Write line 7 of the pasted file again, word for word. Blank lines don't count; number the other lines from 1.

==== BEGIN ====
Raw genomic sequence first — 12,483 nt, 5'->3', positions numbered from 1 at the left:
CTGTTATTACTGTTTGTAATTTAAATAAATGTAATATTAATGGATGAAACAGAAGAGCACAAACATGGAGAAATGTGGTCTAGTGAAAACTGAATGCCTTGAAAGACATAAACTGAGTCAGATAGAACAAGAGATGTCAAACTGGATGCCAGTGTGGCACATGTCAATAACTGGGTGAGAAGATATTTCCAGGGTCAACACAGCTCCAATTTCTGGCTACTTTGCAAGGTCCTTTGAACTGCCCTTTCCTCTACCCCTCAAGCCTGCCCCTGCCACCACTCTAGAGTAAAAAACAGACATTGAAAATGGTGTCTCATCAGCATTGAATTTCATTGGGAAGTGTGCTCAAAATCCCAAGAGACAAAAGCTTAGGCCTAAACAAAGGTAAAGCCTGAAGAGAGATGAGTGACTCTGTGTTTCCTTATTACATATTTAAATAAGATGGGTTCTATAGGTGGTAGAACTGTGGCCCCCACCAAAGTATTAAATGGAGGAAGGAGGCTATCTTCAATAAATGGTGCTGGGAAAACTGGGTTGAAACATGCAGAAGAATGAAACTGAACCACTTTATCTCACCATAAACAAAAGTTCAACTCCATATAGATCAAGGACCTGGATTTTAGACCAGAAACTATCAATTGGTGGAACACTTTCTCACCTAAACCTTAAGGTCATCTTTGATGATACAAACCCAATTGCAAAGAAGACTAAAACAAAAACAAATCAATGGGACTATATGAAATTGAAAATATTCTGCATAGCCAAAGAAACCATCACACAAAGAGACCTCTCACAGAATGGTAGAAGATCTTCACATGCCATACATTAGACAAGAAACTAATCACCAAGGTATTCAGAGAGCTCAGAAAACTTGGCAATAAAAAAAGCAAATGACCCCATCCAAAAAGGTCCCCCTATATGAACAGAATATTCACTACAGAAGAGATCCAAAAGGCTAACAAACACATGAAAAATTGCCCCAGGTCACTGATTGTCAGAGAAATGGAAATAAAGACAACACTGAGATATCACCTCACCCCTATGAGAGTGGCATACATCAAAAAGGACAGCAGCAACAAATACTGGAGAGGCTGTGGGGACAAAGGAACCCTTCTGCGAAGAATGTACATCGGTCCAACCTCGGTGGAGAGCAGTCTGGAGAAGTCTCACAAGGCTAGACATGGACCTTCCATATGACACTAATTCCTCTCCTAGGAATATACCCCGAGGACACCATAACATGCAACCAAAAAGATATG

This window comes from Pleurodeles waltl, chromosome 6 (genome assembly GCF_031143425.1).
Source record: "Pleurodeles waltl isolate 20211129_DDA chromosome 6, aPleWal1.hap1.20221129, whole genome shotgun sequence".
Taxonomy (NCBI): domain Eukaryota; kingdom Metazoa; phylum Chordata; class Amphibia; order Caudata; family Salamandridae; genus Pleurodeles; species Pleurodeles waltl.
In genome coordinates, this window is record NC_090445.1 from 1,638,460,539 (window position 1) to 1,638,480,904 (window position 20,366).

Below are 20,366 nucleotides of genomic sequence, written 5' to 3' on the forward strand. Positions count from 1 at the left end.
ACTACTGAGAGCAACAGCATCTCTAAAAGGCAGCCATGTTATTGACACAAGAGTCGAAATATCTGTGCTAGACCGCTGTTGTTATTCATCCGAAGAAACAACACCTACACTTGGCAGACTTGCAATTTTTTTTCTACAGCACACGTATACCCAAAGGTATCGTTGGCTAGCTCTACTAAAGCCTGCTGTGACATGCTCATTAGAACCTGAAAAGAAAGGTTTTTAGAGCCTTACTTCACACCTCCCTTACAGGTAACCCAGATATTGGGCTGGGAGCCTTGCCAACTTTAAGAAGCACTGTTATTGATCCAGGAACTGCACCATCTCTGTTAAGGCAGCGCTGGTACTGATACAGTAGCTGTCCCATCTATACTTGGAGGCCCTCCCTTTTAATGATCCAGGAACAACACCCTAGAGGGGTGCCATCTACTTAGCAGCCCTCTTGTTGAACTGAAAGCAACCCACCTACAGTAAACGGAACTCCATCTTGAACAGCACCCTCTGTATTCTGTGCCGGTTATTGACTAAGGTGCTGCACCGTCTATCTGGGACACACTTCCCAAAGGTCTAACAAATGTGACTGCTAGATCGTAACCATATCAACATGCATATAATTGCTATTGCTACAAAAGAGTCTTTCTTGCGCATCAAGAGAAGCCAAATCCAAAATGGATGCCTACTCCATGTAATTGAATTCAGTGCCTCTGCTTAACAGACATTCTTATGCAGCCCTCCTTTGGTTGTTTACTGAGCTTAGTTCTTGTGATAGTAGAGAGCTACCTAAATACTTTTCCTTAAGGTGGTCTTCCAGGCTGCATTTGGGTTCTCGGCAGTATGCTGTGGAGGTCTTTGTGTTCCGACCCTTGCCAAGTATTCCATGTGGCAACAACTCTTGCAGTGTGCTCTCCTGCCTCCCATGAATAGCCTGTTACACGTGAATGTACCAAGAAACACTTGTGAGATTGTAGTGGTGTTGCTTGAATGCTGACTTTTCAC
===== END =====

Below are 20,366 nucleotides of genomic sequence, written 5' to 3' on the forward strand. Positions count from 1 at the left end.